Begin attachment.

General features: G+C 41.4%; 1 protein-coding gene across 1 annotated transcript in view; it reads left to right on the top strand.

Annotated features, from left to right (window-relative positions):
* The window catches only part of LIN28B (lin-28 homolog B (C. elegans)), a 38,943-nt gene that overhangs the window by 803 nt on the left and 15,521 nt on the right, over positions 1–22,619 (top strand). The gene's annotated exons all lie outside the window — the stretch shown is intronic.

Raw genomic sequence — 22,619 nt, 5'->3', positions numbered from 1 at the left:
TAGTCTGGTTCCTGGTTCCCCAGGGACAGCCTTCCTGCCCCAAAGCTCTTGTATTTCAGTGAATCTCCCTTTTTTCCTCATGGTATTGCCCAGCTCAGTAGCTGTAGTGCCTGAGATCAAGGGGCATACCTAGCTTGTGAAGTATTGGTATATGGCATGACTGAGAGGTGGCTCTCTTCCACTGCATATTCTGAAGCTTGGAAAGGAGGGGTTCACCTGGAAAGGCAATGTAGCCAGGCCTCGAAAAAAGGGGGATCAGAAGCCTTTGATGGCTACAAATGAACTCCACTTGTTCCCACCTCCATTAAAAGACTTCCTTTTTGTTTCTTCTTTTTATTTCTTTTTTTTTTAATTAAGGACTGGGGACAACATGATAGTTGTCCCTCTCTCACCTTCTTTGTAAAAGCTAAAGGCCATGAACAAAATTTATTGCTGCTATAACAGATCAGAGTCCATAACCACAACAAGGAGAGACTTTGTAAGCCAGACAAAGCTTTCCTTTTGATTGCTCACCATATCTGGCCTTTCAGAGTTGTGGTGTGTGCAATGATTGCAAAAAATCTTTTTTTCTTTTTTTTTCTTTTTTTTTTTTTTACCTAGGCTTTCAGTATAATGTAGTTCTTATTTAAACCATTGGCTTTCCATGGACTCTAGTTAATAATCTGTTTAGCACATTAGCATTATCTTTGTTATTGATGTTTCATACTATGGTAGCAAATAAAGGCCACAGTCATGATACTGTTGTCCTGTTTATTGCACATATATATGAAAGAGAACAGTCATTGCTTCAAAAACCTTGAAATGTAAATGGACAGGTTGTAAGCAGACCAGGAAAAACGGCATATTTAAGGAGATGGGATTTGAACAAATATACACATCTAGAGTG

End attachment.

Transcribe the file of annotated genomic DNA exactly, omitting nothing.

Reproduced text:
General features: G+C 41.4%; 1 protein-coding gene across 1 annotated transcript in view; it reads left to right on the top strand.

Annotated features, from left to right (window-relative positions):
* The window catches only part of LIN28B (lin-28 homolog B (C. elegans)), a 38,943-nt gene that overhangs the window by 803 nt on the left and 15,521 nt on the right, over positions 1–22,619 (top strand). The gene's annotated exons all lie outside the window — the stretch shown is intronic.

Raw genomic sequence — 22,619 nt, 5'->3', positions numbered from 1 at the left:
TAGTCTGGTTCCTGGTTCCCCAGGGACAGCCTTCCTGCCCCAAAGCTCTTGTATTTCAGTGAATCTCCCTTTTTTCCTCATGGTATTGCCCAGCTCAGTAGCTGTAGTGCCTGAGATCAAGGGGCATACCTAGCTTGTGAAGTATTGGTATATGGCATGACTGAGAGGTGGCTCTCTTCCACTGCATATTCTGAAGCTTGGAAAGGAGGGGTTCACCTGGAAAGGCAATGTAGCCAGGCCTCGAAAAAAGGGGGATCAGAAGCCTTTGATGGCTACAAATGAACTCCACTTGTTCCCACCTCCATTAAAAGACTTCCTTTTTGTTTCTTCTTTTTATTTCTTTTTTTTTTAATTAAGGACTGGGGACAACATGATAGTTGTCCCTCTCTCACCTTCTTTGTAAAAGCTAAAGGCCATGAACAAAATTTATTGCTGCTATAACAGATCAGAGTCCATAACCACAACAAGGAGAGACTTTGTAAGCCAGACAAAGCTTTCCTTTTGATTGCTCACCATATCTGGCCTTTCAGAGTTGTGGTGTGTGCAATGATTGCAAAAAATCTTTTTTTCTTTTTTTTTCTTTTTTTTTTTTTTACCTAGGCTTTCAGTATAATGTAGTTCTTATTTAAACCATTGGCTTTCCATGGACTCTAGTTAATAATCTGTTTAGCACATTAGCATTATCTTTGTTATTGATGTTTCATACTATGGTAGCAAATAAAGGCCACAGTCATGATACTGTTGTCCTGTTTATTGCACATATATATGAAAGAGAACAGTCATTGCTTCAAAAACCTTGAAATGTAAATGGACAGGTTGTAAGCAGACCAGGAAAAACGGCATATTTAAGGAGATGGGATTTGAACAAATATACACATCTAGAGTG